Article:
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Search Results: 1 - 10 of 22320 matches for " Sang Heum Kim "
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Successful Magnetic Resonance Imaging-Guided Focused Ultrasound Surgery for Recurrent Uterine Fibroid Previously Treated with Uterine Artery Embolization
Sang-Wook Yoon,Kyoung Ah Kim,Sang Heum Kim,Jong Tae Lee
Obstetrics and Gynecology International , 2010, DOI: 10.1155/2010/351273
Abstract: A 45-year-old premenopausal woman was referred to our clinic due to recurring symptoms of uterine fibroids, nine years after a uterine artery embolization (UAE). At the time of screening, the patient presented with bilateral impairment and narrowing of the uterine arteries, which increased the risk of arterial perforation during repeated UAE procedures. The patient was subsequently referred for magnetic resonance imaging-guided focused ultrasound surgery (MRgFUS) treatment. Following the treatment, the patient experienced a significant improvement in symptoms (symptom severity score was reduced from 47 to 12 by 1 year post-treatment). MR images at 3 months showed a 49% decrease in fibroid volume. There were no adverse events during the treatment or the follow-up period. This case suggests that MRgFUS can be an effective treatment option for patients with recurrent fibroids following previous UAE treatment. 1. Introduction Uterine leiomyoma (fibroid) is the most common reproductive tract tumor in women of reproductive age. Fibroids have been clinically identified in at least 25% of women [1], and pathological analysis suggests that the prevalence of fibroids may be as high as 77% [2]. Symptomatic fibroids can significantly affect quality of life (QOL) and can result in heavy and prolonged menstrual flow, urinary frequency, pelvic pain, abdominal pressure, infertility, and dyspareunia [3–5]. Surgical treatments for uterine fibroids include hysterectomy and myomectomy [6]. Minimally invasive or noninvasive treatments include uterine artery embolization (UAE), magnetic resonance imaging-guided focused ultrasound surgery (MRgFUS), and hormonal therapy [6–9]. Each of these treatment options, which require minimal or no hospitalization, enables women to preserve their uteri [10] and usually minimize complications, recovery time, and treatment costs [11, 12]. UAE is a minimally invasive, image-guided therapy, in which the blood supply to the uterine fibroid is blocked by catheterization, and the ischemic necrosis of the fibroids is induced by the insertion of embolic particles [13]. The embolic particles are usually composed of polyvinyl alcohol, tris-acryl, or gelatin sponge material. MRgFUS is a noninvasive treatment in which ultrasound energy, focused on the fibroid in multiple focal spots, raises the temperature of tissue within the focal zone and causes coagulative necrosis. MRI guides and monitors the procedure, thereby providing closed loop anatomical and thermal feedback [9]. Several measures are used to assess the efficacy of these minimally invasive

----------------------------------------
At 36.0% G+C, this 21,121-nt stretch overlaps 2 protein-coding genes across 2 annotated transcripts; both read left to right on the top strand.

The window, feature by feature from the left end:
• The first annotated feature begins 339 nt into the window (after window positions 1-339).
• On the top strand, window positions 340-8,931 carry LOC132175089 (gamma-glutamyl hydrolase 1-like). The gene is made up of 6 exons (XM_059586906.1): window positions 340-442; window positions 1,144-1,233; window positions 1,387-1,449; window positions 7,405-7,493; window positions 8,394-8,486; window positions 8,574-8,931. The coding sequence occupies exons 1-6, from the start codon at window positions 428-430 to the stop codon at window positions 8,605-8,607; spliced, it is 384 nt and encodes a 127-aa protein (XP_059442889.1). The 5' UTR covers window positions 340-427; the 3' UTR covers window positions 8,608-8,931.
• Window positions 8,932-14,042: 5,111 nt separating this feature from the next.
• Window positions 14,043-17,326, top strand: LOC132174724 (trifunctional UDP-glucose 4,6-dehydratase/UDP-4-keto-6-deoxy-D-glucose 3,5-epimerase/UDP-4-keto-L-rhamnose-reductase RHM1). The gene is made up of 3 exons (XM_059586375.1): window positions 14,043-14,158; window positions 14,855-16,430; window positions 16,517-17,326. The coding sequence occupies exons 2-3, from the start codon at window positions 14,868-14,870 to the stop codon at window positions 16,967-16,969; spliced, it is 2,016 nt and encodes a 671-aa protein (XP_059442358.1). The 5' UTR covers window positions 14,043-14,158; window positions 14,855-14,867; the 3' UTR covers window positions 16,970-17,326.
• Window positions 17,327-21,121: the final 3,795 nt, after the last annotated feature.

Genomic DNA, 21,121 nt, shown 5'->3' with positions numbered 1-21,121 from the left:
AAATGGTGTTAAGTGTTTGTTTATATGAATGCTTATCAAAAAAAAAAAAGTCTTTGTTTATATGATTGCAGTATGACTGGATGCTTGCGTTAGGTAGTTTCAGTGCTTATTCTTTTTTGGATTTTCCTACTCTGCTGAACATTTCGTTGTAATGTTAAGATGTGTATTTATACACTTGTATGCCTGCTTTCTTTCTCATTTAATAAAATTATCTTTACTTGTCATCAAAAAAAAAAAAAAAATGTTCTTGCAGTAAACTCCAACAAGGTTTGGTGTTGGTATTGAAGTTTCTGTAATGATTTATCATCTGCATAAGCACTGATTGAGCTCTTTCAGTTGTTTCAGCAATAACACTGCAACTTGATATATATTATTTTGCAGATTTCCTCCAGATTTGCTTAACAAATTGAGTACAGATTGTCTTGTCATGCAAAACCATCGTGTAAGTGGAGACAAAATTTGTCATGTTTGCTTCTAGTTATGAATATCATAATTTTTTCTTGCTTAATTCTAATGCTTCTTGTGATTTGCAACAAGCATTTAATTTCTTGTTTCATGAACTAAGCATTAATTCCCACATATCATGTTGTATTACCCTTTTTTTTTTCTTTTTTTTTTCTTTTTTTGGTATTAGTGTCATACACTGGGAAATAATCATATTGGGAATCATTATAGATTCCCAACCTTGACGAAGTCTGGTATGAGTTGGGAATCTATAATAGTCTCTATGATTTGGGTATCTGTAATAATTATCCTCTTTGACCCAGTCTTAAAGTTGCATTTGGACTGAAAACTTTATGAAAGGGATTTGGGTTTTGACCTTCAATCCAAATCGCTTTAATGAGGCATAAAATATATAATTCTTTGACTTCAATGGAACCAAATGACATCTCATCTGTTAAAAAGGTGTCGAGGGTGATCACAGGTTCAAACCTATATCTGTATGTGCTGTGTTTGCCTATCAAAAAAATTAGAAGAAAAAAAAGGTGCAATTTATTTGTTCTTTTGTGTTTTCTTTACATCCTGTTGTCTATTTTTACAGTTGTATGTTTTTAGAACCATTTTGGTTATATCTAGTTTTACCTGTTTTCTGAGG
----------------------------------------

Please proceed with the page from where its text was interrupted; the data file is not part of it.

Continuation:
Contrast-Enhanced Dynamic MR Imaging of Uterine Fibroids as a Potential Predictor of Patient Eligibility for MR Guided Focused Ultrasound (MRgFUS) Treatment for Symptomatic Uterine Fibroids
Sang-Wook Yoon,Chan Lee,Kyoung Ah Kim,Sang Heum Kim
Obstetrics and Gynecology International , 2010, DOI: 10.1155/2010/834275